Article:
The other things we are still waiting for. The boys are manually taking the masonry flue out of our chimney so the new Class A chimney can fit. We are hoping to finish the installation and have heat by Monday night ....

Oremus pro invicem!

Tuesday, November 15, 2011


The difference between blarney and baloney via Fulton Sheen (paraphrased):

When meeting for the first time a woman of 40ish:

Baloney: You don't look a day over 18!

Blarney: Tell me your age so I know that age when women are most beautiful!

Another way he puts it:

Blarney is flattery so thin you love it. Baloney is flattery so thick you hate it.

Oremus pro invicem!

Monday, November 14, 2011


.... for Mabel to calve (due on the 10th, but nothing yet).

....for Harry the sow to farrow-any day now, but not overdue.

... for my wood stove to come in (due tomorrow), but first we have to finish installing the chimney and masonry.

... for the peanut harvest to end-making progress everyday, but the frost last week hurt the hay yield.


This weekend we started the simple chore of replacing our front door with one given us. The new door had a window which will hopefully lighten our electric bill and bring some much needed sun in on cold winter days. Alas, we found a whole lot of old termite damage. But there was a hidden blessing. After ripping out all the damaged wood, we had an opening large enough for a double front door. What's more, someone else had given us a set of double French doors which were sitting idle in the garage. So while the job isn't completely finished, the doors are in and so is a lot of light. Thank God for hidden blessings and generous, helpful neighbors!

Oremus pro invicem!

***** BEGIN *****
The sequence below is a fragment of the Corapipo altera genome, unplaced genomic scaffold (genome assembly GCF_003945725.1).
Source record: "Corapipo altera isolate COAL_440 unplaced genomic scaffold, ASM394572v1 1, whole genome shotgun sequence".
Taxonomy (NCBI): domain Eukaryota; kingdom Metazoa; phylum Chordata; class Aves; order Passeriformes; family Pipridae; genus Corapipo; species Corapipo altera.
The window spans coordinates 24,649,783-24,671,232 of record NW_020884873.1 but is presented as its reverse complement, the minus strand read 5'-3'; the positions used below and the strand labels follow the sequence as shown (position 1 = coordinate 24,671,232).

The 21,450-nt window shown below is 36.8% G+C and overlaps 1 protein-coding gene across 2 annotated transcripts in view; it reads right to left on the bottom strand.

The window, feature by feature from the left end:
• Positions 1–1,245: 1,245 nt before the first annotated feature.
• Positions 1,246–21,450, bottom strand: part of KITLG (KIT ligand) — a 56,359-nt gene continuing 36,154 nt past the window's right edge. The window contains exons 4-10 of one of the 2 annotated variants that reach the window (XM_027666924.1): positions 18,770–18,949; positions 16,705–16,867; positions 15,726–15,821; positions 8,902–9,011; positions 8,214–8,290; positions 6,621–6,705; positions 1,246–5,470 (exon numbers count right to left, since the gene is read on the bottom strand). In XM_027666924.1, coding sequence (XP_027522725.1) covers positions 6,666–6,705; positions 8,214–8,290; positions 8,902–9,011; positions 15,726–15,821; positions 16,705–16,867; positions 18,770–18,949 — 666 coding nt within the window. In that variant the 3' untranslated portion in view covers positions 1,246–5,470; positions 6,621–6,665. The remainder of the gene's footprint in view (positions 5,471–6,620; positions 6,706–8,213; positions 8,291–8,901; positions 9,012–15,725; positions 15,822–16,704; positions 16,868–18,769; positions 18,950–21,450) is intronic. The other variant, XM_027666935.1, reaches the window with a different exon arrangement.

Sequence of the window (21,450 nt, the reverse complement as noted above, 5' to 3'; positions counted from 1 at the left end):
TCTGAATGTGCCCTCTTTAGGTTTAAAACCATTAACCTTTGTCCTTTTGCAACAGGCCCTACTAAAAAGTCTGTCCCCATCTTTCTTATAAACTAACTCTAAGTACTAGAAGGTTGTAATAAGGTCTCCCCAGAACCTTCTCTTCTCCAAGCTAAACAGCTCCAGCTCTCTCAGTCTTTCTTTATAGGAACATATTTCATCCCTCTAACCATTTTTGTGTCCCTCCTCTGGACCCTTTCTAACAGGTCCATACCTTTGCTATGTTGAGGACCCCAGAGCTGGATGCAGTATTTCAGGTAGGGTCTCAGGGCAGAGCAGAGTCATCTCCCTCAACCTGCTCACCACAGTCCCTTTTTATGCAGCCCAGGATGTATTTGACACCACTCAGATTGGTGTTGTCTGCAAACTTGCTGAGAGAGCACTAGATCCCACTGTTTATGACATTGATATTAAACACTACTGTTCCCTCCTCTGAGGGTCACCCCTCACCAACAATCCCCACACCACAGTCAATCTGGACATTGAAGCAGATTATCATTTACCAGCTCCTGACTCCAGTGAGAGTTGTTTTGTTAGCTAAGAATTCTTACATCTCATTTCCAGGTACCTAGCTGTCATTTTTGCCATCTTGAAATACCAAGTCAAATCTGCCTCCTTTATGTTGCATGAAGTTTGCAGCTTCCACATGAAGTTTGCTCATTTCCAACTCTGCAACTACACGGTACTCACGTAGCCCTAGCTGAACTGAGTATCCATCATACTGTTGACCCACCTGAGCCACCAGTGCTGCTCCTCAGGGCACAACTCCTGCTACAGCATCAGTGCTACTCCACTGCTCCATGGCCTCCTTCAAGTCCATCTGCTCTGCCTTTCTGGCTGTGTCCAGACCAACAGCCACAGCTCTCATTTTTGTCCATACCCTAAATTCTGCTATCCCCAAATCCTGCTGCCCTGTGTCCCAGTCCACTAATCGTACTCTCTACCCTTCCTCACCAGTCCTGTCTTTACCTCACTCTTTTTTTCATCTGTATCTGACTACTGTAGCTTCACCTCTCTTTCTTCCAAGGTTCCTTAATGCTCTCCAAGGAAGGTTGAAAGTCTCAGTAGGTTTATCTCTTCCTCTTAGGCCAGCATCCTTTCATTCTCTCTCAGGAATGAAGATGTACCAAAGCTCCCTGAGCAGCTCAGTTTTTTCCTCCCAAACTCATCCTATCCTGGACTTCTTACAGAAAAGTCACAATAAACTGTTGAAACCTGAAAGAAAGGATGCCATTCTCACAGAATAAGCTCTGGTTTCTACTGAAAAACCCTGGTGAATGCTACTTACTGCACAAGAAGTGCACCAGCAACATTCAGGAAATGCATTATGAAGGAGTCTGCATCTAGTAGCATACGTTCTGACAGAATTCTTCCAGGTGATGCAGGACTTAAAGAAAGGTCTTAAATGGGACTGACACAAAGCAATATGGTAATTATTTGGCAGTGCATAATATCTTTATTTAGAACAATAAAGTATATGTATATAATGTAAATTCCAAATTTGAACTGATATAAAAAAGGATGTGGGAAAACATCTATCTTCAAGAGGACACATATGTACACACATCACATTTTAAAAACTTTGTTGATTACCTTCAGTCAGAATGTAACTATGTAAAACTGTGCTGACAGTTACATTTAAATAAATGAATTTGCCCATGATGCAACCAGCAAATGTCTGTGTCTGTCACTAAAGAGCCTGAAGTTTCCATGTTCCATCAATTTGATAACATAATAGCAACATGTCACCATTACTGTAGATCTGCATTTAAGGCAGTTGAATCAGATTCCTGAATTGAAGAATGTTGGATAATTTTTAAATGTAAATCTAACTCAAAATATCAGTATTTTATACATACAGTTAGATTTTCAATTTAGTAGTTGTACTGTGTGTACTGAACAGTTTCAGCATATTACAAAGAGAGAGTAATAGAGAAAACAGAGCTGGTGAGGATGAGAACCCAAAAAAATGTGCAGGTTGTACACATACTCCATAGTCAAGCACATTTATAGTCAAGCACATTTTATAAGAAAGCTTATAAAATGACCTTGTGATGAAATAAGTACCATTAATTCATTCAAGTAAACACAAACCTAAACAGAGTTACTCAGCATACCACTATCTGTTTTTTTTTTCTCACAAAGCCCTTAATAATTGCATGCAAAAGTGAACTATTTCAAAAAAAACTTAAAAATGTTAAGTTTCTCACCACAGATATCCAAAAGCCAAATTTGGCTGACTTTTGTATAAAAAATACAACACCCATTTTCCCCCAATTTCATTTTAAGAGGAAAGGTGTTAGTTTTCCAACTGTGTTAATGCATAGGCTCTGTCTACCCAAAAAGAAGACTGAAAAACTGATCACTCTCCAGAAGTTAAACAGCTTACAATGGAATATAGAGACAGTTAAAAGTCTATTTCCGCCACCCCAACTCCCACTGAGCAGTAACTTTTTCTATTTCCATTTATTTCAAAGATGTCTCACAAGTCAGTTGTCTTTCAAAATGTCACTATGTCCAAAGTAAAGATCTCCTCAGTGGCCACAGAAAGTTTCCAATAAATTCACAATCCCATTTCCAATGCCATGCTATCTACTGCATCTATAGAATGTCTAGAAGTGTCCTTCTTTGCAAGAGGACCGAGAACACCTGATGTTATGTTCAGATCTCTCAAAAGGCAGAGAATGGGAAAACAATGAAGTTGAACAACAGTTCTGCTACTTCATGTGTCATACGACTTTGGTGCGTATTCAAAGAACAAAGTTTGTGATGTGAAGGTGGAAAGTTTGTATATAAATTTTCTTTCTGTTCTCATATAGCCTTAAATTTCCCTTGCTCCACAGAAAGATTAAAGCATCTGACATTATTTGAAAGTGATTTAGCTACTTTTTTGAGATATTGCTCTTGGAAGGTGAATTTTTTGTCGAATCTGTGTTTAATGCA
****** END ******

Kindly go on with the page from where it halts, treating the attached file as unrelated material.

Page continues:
Wednesday, November 09, 2011

Feeding Hogs Dairy

From Pork Production (1928 by William Smith):

The by-products of the dairy are more highly prized by hog-men than perhaps any other form of protein supplement. The value of skim milk and buttermilk is such as to make pork production a valuable adjunct to profitable dairying when either of these products are available for swine feeding.

...or in other words 4.18 pounds of milk had the equivalent of 1 pound of corn. (for weight gain-ed)

We don't feed our hogs much pure corn. However, an added incentive for feeding milk is the taste of the pork. The pork from hogs feed milk as a supplement has a sweet creamy taste not found elsewhere.

Oremus pro invicem!

Saturday, November 05, 2011

Thursday, November 03, 2011

Why Peanuts

I have mentioned frequently we are harvesting peanuts from 4 acres leased from our neighbor. Why peanuts? Here are some reasons from Practical Farming For the South (1944 by B.F. Bullock):

Peanuts belong to the great soil-building legume family, and are one of the most useful crops grown on American soil. ... Peanut hay that has been properly harvested and handled in a way to preserve the leaves will rank along with any of the other legume hays as a high class roughage for dairy cows. Hogs will develop more rapidly on peanuts than on any other single crop grown on the average farms. ... Chickens are also very fond of peanuts and will thrive on them. In fact every creature on the farm, from the children to the watchdog, likes peanuts and will thrive on them if not permitted to eat too many.

So there you have it.

Now remember to pray for the Holy Souls in Purgatory everyday, but especially during November.

Oremus pro invicem!